Swapping a London-based career in Interior Design for a move to the country and the decision to host weddings, more than ten years ago now, we thought the two or three we might host each year would be a pleasure and a way to regenerate the house and grounds.
Because we didn’t have the experience or the contacts or the budget for anything much of our own we offered the grounds and barn at Friars Court as a ‘blank canvas’. More by accident than design that approach carved a unique niche for us; since then we’ve discovered the significant demand from couples eager to have something ‘different’, something that’s personal to them.
For a bride, a ‘blank canvas’ allows her a greater degree of autonomy and freedom but that freedom is no “free lunch”: it means liaising with each and every supplier rather than purely with the clip-board-wielding event manager of an in-house team. So coordinating several suppliers equals work, time but, hopefully, not too much added stress. We’ve built up a really lovely group of suppliers over the years, most of them have now all worked together on the same weddings (some have even had their own weddings here) so there is more of a ‘team spirit’ which should help the wedding almost, as one bride put it, plan itself.
Making a successful, relatively stress-free, wedding is as much about the interaction of personalities as it is about the bride and groom. From personal experience I think it’s easier and, hopefully, more of a pleasure to work closely with someone with whom one has a rapport – doubly-so with a wedding – which is why we’re also popular with couples who want to use suppliers they already know – they keep their working relationships.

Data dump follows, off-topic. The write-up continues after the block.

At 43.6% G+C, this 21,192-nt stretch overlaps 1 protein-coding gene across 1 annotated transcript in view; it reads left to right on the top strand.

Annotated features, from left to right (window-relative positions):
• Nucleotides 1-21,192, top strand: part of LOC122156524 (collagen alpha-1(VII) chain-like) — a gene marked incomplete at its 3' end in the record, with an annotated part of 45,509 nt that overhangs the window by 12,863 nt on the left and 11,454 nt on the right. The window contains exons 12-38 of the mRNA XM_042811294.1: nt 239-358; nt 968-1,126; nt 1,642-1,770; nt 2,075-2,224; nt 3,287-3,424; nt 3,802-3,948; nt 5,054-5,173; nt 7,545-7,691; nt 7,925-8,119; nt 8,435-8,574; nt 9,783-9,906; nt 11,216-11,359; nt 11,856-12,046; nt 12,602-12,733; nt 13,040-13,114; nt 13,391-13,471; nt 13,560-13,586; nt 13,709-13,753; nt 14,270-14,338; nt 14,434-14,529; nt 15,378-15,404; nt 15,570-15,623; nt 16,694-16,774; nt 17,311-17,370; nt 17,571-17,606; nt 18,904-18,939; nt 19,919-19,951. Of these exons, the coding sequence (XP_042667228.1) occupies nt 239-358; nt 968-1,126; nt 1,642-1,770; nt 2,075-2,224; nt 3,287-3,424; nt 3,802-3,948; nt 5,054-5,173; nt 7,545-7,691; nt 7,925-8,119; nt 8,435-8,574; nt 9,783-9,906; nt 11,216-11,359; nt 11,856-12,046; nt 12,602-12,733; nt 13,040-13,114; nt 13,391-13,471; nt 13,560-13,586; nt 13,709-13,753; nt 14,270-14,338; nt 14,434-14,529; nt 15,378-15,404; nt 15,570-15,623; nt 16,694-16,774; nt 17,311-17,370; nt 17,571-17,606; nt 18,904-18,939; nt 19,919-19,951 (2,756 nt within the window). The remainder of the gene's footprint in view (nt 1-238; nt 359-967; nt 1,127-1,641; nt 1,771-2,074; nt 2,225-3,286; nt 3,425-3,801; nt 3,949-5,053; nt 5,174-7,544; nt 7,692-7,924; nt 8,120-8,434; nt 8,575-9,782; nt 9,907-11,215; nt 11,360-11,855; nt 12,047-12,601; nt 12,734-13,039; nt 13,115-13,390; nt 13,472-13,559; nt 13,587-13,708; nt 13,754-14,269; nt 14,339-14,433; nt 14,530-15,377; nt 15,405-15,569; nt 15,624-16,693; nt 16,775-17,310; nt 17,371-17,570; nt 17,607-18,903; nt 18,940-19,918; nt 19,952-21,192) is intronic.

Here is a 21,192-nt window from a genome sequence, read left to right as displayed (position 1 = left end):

I’m famed for long meetings full of laughing and friendly, general, chit-chat; it might appear idle and frivolous but I see it as a valuable and essential way for a couple to get to know me just as much as I’m getting to know them as that’s the foundation of a good working relationship. I think the same feeling applies to all our ‘usual’ suppliers, certainly it does to those who work here very regularly. Fostering a sense of connection and involvement is more likely to result in a supplier adding little extra touches for a couple they’ve grown to like; for the couple with that same degree of connection and involvement it should make meetings a pleasure to be looked forward to rather than a necessary evil.
To borrow two words more usually reserved to describe the wedding itself, a “blank canvas” venue is both an engagement and a commitment: engaging with your dreams and aspirations and engaging with the suppliers who’ll realise them for you on your special day and committing yourselves to making those dreams come true – not only for your wedding day but for your future lives together as a newly-married couple.